I’ve written before about how the microbes in your gut are able to break down different types of fiber into short-chain fatty acids, which are then absorbed by the body and can have far reaching effects.
This is also one of the reasons why it’s so important to eat a wide variety of plants and fiber-based foods. This nutrient-rich and varied diet feeds a wider variety of gut microbes than the typical diet of processed foods laden with refined carbs.
Better nutrition makes your microbiome (also called your gut flora) more diverse, and allows you to process more enzymes, vitamins, and nutrients.
A diversity of microbes has a significant impact on your immune system and your ability to fight off invading cells including cancer.
It helps to think of your microbiome as your second genome. The mapped human genome, which is the complete set of genetic blueprints for a human being, consists of about 20,000 genes. But if you look at the genes in your microbiome, the number of microbial genes is somewhere between two million and 20 million.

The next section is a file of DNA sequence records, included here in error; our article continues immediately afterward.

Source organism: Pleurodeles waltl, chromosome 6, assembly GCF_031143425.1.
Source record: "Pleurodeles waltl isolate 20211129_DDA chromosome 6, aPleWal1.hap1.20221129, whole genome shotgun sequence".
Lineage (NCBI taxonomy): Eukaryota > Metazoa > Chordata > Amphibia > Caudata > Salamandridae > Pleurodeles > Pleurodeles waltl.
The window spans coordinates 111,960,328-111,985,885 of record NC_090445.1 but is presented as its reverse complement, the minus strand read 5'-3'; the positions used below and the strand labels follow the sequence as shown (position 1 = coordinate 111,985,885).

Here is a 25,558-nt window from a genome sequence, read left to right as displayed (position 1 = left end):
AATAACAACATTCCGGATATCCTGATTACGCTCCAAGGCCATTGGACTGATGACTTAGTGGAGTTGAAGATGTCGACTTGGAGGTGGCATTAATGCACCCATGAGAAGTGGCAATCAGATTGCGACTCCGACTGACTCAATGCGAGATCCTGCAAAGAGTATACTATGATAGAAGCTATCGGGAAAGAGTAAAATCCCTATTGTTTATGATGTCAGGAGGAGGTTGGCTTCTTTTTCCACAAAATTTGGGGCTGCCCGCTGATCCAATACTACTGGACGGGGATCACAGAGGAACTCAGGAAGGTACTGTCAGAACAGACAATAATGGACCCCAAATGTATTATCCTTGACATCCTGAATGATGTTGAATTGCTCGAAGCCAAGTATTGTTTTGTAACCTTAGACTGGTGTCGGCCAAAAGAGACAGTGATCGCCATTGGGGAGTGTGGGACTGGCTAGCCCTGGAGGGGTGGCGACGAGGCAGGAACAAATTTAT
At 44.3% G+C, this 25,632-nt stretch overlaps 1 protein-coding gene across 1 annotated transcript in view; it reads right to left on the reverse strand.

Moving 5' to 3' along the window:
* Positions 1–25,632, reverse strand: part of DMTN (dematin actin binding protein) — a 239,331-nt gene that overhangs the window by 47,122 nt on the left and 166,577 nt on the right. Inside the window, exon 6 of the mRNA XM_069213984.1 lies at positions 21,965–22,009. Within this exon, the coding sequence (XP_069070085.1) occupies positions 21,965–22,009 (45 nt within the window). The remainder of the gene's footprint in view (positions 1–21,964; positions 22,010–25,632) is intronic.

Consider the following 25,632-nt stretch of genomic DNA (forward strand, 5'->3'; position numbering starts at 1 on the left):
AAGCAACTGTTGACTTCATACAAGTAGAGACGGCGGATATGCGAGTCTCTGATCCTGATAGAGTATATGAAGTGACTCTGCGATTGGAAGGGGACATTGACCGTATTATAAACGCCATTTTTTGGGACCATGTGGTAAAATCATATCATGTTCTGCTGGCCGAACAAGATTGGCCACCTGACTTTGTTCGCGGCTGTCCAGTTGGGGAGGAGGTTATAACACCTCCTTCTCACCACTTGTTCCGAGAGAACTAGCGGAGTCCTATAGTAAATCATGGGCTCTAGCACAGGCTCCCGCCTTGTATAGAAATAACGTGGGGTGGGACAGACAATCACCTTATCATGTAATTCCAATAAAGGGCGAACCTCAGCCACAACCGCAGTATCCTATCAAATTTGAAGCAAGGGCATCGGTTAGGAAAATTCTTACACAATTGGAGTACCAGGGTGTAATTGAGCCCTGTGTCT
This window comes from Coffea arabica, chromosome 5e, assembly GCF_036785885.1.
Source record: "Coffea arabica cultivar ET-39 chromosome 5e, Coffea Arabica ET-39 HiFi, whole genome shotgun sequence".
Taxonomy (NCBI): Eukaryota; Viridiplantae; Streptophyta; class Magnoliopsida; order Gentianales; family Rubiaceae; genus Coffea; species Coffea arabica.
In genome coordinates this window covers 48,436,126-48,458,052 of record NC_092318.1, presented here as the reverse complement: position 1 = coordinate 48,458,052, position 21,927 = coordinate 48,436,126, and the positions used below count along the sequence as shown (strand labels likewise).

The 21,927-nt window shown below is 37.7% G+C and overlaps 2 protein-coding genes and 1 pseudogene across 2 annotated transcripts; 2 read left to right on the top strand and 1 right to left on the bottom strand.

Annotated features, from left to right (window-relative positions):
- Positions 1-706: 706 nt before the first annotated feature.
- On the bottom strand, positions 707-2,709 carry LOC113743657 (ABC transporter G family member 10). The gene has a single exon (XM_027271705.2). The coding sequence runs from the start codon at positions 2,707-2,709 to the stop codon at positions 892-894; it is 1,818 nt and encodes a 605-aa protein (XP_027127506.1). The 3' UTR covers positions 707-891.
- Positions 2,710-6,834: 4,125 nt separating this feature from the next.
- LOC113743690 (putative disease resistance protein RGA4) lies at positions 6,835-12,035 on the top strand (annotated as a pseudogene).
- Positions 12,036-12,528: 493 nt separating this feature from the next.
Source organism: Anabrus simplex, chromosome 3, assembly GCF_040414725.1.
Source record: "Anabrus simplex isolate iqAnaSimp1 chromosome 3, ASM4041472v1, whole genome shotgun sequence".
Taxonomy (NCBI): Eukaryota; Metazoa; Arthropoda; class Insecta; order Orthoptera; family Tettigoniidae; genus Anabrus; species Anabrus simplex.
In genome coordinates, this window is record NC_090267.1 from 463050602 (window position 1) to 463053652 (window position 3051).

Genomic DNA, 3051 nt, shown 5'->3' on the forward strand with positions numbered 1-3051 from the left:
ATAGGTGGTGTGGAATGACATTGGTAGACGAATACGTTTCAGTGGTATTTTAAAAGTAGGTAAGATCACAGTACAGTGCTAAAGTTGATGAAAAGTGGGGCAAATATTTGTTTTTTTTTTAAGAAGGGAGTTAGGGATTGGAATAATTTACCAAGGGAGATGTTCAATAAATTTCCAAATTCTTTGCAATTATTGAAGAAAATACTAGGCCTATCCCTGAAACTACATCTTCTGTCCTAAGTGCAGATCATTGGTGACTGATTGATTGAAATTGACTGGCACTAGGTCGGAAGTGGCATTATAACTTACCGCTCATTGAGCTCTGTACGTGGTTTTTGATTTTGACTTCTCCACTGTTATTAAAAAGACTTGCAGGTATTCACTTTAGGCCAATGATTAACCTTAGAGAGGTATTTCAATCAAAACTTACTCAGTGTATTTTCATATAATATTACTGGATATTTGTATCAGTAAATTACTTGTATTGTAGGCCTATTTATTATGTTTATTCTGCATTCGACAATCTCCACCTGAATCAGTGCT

This makes sense, considering your body is really made up of more microbes than human cells. Add the sum of all the cells in your body and you’ll find you’re only 43% human. The rest of you – the microbiome – is a conglomeration of bacteria, fungi, viruses, and single-celled archaea.
Human cells are typically much larger than these microbes, so we’re “mostly human” by weight. But if you go strictly by the number of individual cells – and the number of unique genes – we’re mostly something else: microbes.
The new world of psychobiotics and mood microbes
Some researchers are suggesting we’re on the cusp of a revolution in the way we treat mood disorders, mental health, and disease. If anything, doctors will soon be able to target the microbiome as a way to administer new therapies.
We already know the microbiome affects the way some individuals respond to cancer therapies. Sometime in the future it could even be the means to directly treat cancer itself.